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Someone found a cotton plant (tree? bush?) outside and picked some to show us – I’ve never seen cotton like this straight from the plant which was really cool. One of our patients also brought in these (very photogenic) nuts. I didn’t try one, but everyone said they were good!

Once the clinic died down, we packed up and headed back to San Pedro. We did inventory (again), and our group decided to walk down Gringo Alley (downtown) to get smoothies and do some shopping. Shopping here reminded me of when I went to Mexico and had to bargain everything before I bought it. They set the price high knowing that you’ll try to get it for cheaper, and usually you’re able to get things for a decent price. I looked at some jewelry, but decided that I would go back another day to get what I wanted. We finished up shopping and headed home for the night.

 

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This little cutie joined us for a smoothie date a few of the days we were here. She was the sweetest thing ever.

Taylor, Sophie, and I hung out in Sophie’s room for a few hours until dinner. Felix Jr. had a doctors appointment because he was sick, and so we didn’t eat until almost 9:00. Tonight’s dinner was eggplant, scrambled eggs, beans, and tortillas. Thinking about it now as I write, some of the combinations we had for dinner were very strange – but it was always so so good.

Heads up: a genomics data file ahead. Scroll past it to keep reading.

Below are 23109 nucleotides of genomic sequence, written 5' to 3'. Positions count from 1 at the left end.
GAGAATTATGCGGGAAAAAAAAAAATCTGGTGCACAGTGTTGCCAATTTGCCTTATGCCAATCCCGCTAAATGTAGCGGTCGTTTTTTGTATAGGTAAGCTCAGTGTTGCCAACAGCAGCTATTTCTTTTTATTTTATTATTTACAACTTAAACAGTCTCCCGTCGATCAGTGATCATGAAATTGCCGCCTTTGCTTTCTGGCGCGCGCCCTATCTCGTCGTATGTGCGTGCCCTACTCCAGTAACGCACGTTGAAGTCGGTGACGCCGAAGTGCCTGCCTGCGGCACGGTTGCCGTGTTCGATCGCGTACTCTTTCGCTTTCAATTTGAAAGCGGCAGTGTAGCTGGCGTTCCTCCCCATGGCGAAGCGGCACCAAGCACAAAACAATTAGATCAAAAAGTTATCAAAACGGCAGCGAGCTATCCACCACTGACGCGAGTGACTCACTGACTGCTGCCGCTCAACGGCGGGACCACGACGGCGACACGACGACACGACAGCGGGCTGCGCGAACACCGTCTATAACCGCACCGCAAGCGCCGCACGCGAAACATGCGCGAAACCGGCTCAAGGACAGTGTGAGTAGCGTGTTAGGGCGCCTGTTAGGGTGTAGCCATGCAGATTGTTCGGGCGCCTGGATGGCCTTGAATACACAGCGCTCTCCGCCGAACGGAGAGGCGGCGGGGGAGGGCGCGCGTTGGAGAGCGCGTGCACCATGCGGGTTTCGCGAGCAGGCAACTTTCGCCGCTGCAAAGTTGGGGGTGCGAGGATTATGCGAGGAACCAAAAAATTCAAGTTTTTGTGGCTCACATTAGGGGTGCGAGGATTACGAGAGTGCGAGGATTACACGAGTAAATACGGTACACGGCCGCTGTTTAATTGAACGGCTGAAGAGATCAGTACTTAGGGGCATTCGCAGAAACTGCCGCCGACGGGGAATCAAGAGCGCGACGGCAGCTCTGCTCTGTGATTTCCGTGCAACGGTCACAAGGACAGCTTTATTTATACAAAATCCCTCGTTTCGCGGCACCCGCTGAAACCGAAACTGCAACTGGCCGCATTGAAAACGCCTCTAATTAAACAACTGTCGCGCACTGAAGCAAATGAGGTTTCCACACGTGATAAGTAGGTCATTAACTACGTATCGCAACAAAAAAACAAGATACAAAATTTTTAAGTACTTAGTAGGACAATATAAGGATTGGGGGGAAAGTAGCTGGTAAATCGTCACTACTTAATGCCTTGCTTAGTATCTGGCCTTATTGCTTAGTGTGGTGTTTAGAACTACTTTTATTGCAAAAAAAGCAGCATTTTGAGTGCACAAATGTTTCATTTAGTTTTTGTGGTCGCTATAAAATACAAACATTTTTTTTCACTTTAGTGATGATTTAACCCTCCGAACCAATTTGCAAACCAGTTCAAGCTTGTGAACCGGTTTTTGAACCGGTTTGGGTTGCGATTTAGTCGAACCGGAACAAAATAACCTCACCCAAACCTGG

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Felix Jr. told us he had a respiratory infection and had been given medicine to take. He was very hesitant to take his pills, and took a little cheering on to get them down. From that night forward he refused to take his medicine – no matter how much his mom begged him – until his “hermanas” were home to help him (cue tears). After a late dinner we were ready for bed, knowing tomorrow was another early day!

Day Five.

Five days in and it was time for a day off! We woke up Sunday morning at 7:45 ready to take on the day. We had plans to go to “Las Fuentes Georginas” – the hot springs. I woke up in tears with a VERY swollen, sunburnt face and debated not making the trip with the risk of putting myself in more sun, but ultimately decided to suck it up so I didn’t miss out – priorities ;). We put on lots of sunscreen and packed enough aloe to last a normal person’s lifetime.

Sunday’s are a day of rest for the local Guatemalans, and our host family was no exception (even though they tried to convince us “no es una problema,” that they would cook us breakfast against the rules). We politely told them to enjoy their rest day and headed to D’Juice Girls for smoothies. Today we decided to take the less healthy route, and started our day with a smoothie made with oreos, nutella, coffee, and granola – that’ll get you going! It was so good, but SO incredibly filling. I think I threw mine out after 3 sips.